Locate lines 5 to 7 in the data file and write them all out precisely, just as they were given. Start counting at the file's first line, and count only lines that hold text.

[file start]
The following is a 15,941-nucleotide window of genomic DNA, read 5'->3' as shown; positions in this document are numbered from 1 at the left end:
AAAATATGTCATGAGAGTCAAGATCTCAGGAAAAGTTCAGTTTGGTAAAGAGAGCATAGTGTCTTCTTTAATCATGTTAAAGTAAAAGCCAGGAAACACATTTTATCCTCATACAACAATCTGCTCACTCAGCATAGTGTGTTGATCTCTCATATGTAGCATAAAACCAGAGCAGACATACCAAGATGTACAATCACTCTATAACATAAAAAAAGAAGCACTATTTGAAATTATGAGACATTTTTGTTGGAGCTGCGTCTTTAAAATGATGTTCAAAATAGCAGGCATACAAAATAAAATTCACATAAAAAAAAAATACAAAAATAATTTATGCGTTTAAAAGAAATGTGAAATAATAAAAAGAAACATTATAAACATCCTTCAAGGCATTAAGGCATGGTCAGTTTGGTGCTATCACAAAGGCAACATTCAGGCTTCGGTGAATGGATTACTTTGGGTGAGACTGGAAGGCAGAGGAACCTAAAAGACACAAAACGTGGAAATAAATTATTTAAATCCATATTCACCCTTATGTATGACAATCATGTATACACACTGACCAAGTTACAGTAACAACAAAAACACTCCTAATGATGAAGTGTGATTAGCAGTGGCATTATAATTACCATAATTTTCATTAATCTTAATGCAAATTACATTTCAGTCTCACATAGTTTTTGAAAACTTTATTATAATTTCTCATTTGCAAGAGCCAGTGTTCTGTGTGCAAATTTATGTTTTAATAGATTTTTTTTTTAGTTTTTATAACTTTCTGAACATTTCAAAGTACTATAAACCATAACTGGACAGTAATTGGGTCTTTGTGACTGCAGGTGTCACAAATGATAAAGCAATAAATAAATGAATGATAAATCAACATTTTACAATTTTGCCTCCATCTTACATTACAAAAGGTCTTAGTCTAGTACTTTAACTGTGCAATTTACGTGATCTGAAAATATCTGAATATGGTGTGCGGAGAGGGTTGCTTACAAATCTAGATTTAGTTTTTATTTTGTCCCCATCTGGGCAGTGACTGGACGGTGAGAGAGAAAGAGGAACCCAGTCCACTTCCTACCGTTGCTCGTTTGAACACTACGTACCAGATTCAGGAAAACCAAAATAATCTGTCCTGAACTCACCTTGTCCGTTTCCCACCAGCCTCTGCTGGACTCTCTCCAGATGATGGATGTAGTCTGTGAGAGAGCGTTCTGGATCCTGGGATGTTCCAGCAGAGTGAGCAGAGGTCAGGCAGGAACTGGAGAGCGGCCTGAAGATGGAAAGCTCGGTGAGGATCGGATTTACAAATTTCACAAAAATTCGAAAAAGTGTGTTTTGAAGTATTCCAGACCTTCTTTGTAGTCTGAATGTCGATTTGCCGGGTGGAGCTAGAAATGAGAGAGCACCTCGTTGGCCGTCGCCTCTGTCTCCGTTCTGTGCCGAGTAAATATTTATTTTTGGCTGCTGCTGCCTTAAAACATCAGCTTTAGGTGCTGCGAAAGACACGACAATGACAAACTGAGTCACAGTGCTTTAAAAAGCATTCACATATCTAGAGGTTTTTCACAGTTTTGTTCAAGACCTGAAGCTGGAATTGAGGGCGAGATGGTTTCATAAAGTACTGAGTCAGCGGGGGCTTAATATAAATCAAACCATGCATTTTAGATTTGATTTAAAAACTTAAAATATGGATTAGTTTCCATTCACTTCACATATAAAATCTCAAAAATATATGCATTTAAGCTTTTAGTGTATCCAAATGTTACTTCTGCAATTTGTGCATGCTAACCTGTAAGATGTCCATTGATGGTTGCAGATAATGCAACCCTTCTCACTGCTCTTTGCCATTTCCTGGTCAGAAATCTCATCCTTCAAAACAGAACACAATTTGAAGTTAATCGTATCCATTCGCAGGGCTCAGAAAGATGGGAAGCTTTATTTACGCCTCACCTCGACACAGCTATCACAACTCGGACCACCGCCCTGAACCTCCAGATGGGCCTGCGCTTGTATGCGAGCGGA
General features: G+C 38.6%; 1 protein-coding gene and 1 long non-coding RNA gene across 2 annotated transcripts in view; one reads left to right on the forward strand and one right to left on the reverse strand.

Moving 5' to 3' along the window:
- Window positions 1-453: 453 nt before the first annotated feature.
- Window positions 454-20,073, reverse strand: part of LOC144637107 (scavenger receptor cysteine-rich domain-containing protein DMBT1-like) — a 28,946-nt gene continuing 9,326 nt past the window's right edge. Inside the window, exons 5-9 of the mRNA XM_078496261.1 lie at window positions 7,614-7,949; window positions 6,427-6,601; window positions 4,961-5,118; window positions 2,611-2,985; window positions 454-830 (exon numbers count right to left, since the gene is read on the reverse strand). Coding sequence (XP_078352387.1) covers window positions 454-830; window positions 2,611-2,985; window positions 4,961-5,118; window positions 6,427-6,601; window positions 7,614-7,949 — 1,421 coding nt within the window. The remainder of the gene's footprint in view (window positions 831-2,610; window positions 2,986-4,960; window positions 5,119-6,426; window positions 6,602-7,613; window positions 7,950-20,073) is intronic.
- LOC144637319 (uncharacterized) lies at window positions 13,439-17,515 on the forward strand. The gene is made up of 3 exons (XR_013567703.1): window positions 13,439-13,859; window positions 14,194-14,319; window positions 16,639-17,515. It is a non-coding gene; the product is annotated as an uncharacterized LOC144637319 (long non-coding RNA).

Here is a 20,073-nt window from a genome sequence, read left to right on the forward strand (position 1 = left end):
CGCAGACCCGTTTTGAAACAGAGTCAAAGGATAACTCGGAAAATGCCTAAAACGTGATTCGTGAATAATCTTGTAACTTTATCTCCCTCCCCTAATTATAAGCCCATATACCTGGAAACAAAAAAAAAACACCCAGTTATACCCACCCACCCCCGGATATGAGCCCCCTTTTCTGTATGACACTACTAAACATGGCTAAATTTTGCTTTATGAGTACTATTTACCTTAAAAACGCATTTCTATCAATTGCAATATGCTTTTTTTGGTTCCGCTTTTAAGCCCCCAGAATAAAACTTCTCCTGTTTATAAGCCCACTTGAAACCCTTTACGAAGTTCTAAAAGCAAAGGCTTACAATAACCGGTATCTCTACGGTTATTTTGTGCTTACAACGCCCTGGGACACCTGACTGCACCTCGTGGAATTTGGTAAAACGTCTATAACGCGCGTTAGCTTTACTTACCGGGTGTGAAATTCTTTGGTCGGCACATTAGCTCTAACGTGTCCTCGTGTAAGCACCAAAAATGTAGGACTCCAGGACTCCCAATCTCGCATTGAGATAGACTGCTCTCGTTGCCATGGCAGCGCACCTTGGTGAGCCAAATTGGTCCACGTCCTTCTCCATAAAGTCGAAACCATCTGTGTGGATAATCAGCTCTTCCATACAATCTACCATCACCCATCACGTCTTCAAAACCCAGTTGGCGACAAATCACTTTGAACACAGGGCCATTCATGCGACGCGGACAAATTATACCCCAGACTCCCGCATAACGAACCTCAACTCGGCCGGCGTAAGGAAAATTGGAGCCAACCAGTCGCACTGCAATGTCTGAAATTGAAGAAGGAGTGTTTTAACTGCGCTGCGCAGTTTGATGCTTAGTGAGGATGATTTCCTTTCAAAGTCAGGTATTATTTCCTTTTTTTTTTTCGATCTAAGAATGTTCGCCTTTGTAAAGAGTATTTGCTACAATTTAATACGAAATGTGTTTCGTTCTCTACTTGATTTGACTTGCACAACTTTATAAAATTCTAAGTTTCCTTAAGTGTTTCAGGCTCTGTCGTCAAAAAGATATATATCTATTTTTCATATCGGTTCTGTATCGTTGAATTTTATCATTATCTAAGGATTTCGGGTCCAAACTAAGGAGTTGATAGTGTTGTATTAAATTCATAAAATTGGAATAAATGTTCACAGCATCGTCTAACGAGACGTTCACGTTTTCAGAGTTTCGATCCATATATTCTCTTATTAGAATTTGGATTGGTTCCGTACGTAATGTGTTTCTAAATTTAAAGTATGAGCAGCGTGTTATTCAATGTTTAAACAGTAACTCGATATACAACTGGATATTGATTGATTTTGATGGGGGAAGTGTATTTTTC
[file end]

- Window positions 1-453: 453 nt before the first annotated feature.
- Window positions 454-20,073, reverse strand: part of LOC144637107 (scavenger receptor cysteine-rich domain-containing protein DMBT1-like) — a 28,946-nt gene continuing 9,326 nt past the window's right edge. Inside the window, exons 5-9 of the mRNA XM_078496261.1 lie at window positions 7,614-7,949; window positions 6,427-6,601; window positions 4,961-5,118; window positions 2,611-2,985; window positions 454-830 (exon numbers count right to left, since the gene is read on the reverse strand). Coding sequence (XP_078352387.1) covers window positions 454-830; window positions 2,611-2,985; window positions 4,961-5,118; window positions 6,427-6,601; window positions 7,614-7,949 — 1,421 coding nt within the window. The remainder of the gene's footprint in view (window positions 831-2,610; window positions 2,986-4,960; window positions 5,119-6,426; window positions 6,602-7,613; window positions 7,950-20,073) is intronic.
- LOC144637319 (uncharacterized) lies at window positions 13,439-17,515 on the forward strand. The gene is made up of 3 exons (XR_013567703.1): window positions 13,439-13,859; window positions 14,194-14,319; window positions 16,639-17,515. It is a non-coding gene; the product is annotated as an uncharacterized LOC144637319 (long non-coding RNA).